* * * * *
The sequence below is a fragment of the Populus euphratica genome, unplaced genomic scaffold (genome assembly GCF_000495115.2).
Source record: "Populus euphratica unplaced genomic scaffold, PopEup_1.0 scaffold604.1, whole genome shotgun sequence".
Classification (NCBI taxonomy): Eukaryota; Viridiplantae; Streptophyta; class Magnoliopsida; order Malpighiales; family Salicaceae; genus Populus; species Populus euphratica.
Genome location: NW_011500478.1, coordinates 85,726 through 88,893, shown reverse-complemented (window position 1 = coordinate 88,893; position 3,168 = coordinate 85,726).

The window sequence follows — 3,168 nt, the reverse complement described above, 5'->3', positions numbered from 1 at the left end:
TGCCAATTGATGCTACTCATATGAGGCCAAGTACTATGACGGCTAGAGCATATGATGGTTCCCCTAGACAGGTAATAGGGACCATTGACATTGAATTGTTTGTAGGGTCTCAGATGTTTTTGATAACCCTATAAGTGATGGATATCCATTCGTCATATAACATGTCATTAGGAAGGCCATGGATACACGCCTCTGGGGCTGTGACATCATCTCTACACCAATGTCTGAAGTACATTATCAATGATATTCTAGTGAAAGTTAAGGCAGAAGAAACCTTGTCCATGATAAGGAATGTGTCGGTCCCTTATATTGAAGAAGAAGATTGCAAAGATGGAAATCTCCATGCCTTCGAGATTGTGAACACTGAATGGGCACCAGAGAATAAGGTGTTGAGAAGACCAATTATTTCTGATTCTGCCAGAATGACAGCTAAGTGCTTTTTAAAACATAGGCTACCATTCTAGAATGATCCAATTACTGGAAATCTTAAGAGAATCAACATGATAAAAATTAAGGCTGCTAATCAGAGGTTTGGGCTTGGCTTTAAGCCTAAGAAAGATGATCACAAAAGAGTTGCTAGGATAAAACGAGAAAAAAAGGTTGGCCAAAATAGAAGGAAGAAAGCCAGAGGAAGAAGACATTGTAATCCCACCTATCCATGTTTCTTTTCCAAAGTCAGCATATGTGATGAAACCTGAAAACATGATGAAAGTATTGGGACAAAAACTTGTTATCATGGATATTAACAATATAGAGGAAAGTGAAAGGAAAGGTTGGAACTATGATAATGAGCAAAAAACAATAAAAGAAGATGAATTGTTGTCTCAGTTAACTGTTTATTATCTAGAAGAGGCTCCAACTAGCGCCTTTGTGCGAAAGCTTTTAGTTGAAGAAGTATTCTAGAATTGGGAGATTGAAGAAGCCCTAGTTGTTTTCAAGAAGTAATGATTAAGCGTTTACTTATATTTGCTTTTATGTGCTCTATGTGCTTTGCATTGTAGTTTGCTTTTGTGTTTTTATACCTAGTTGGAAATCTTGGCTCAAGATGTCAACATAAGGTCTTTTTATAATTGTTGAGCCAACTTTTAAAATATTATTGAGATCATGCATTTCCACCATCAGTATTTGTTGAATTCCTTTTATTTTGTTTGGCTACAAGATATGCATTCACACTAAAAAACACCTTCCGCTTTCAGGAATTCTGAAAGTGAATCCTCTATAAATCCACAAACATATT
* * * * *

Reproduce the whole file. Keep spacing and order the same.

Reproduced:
The sequence below is a fragment of the Populus euphratica genome, unplaced genomic scaffold (genome assembly GCF_000495115.2).
Source record: "Populus euphratica unplaced genomic scaffold, PopEup_1.0 scaffold604.1, whole genome shotgun sequence".
Classification (NCBI taxonomy): Eukaryota; Viridiplantae; Streptophyta; class Magnoliopsida; order Malpighiales; family Salicaceae; genus Populus; species Populus euphratica.
Genome location: NW_011500478.1, coordinates 85,726 through 88,893, shown reverse-complemented (window position 1 = coordinate 88,893; position 3,168 = coordinate 85,726).

The window sequence follows — 3,168 nt, the reverse complement described above, 5'->3', positions numbered from 1 at the left end:
TGCCAATTGATGCTACTCATATGAGGCCAAGTACTATGACGGCTAGAGCATATGATGGTTCCCCTAGACAGGTAATAGGGACCATTGACATTGAATTGTTTGTAGGGTCTCAGATGTTTTTGATAACCCTATAAGTGATGGATATCCATTCGTCATATAACATGTCATTAGGAAGGCCATGGATACACGCCTCTGGGGCTGTGACATCATCTCTACACCAATGTCTGAAGTACATTATCAATGATATTCTAGTGAAAGTTAAGGCAGAAGAAACCTTGTCCATGATAAGGAATGTGTCGGTCCCTTATATTGAAGAAGAAGATTGCAAAGATGGAAATCTCCATGCCTTCGAGATTGTGAACACTGAATGGGCACCAGAGAATAAGGTGTTGAGAAGACCAATTATTTCTGATTCTGCCAGAATGACAGCTAAGTGCTTTTTAAAACATAGGCTACCATTCTAGAATGATCCAATTACTGGAAATCTTAAGAGAATCAACATGATAAAAATTAAGGCTGCTAATCAGAGGTTTGGGCTTGGCTTTAAGCCTAAGAAAGATGATCACAAAAGAGTTGCTAGGATAAAACGAGAAAAAAAGGTTGGCCAAAATAGAAGGAAGAAAGCCAGAGGAAGAAGACATTGTAATCCCACCTATCCATGTTTCTTTTCCAAAGTCAGCATATGTGATGAAACCTGAAAACATGATGAAAGTATTGGGACAAAAACTTGTTATCATGGATATTAACAATATAGAGGAAAGTGAAAGGAAAGGTTGGAACTATGATAATGAGCAAAAAACAATAAAAGAAGATGAATTGTTGTCTCAGTTAACTGTTTATTATCTAGAAGAGGCTCCAACTAGCGCCTTTGTGCGAAAGCTTTTAGTTGAAGAAGTATTCTAGAATTGGGAGATTGAAGAAGCCCTAGTTGTTTTCAAGAAGTAATGATTAAGCGTTTACTTATATTTGCTTTTATGTGCTCTATGTGCTTTGCATTGTAGTTTGCTTTTGTGTTTTTATACCTAGTTGGAAATCTTGGCTCAAGATGTCAACATAAGGTCTTTTTATAATTGTTGAGCCAACTTTTAAAATATTATTGAGATCATGCATTTCCACCATCAGTATTTGTTGAATTCCTTTTATTTTGTTTGGCTACAAGATATGCATTCACACTAAAAAACACCTTCCGCTTTCAGGAATTCTGAAAGTGAATCCTCTATAAATCCACAAACATATT